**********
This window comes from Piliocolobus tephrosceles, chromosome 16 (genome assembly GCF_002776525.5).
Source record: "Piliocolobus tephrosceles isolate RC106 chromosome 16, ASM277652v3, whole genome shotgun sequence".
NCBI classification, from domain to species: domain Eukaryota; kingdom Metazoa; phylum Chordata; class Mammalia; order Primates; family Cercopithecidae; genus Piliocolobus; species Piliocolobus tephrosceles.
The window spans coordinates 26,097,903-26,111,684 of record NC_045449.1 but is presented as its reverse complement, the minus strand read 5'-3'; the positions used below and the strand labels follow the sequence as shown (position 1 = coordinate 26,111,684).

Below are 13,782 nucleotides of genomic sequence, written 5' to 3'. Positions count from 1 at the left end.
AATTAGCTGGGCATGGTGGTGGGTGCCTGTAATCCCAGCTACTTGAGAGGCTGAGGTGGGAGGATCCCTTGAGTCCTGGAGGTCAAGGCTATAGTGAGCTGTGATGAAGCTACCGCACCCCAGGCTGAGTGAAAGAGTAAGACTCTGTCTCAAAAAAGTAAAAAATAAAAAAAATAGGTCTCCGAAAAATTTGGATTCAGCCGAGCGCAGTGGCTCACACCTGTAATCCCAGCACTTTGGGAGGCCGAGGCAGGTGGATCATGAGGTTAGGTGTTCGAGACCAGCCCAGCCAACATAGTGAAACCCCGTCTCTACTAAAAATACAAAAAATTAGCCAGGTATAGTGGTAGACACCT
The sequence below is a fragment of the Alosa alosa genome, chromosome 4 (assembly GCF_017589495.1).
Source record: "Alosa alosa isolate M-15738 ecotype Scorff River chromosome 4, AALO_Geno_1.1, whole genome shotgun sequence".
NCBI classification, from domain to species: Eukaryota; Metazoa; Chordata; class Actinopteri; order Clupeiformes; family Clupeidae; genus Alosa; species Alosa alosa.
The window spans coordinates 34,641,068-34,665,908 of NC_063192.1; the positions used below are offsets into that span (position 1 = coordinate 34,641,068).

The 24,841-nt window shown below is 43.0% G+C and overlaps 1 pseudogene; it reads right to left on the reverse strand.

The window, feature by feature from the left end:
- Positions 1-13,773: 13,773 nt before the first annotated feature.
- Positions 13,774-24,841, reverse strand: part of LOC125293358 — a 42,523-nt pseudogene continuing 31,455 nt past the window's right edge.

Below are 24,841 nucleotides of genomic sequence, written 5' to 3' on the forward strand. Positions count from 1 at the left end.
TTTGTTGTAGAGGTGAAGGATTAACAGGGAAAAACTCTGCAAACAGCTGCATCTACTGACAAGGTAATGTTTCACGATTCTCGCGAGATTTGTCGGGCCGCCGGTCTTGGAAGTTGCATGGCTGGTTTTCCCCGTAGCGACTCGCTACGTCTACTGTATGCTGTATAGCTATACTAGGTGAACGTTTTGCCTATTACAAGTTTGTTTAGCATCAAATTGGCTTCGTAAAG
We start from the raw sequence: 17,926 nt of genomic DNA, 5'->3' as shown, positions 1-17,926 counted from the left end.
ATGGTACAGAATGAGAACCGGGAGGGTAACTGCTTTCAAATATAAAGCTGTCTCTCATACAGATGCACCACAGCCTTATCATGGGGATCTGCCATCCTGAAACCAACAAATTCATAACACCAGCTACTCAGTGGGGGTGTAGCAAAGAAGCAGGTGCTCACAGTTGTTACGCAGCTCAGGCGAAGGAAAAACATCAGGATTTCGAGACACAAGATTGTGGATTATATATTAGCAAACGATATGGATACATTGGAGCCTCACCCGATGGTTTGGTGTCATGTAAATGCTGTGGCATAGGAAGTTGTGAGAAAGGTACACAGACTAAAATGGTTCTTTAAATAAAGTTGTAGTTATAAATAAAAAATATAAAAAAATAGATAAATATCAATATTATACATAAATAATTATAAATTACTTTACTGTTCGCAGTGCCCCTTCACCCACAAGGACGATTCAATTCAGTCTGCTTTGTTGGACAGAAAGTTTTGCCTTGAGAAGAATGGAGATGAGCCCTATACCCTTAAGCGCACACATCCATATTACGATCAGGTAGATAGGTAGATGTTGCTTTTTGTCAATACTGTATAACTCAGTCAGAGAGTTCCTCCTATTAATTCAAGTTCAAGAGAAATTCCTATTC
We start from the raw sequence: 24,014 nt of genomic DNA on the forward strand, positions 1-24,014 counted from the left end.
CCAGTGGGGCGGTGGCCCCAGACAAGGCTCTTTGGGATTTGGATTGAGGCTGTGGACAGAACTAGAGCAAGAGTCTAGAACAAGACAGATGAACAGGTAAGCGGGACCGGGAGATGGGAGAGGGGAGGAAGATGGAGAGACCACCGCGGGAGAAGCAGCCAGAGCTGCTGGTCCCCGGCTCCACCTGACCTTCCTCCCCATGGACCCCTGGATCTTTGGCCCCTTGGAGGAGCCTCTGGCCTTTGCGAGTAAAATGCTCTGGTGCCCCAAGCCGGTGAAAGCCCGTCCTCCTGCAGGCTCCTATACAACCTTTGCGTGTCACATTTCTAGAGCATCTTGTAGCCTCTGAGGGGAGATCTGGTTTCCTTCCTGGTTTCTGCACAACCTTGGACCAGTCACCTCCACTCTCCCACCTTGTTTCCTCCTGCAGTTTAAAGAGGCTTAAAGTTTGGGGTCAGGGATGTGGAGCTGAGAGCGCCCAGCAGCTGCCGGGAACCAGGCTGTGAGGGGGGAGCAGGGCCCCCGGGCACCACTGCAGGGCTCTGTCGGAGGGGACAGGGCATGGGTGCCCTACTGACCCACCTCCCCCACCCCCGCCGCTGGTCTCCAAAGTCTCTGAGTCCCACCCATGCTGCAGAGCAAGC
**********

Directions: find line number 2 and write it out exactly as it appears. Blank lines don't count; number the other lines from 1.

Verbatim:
Source record: "Piliocolobus tephrosceles isolate RC106 chromosome 16, ASM277652v3, whole genome shotgun sequence".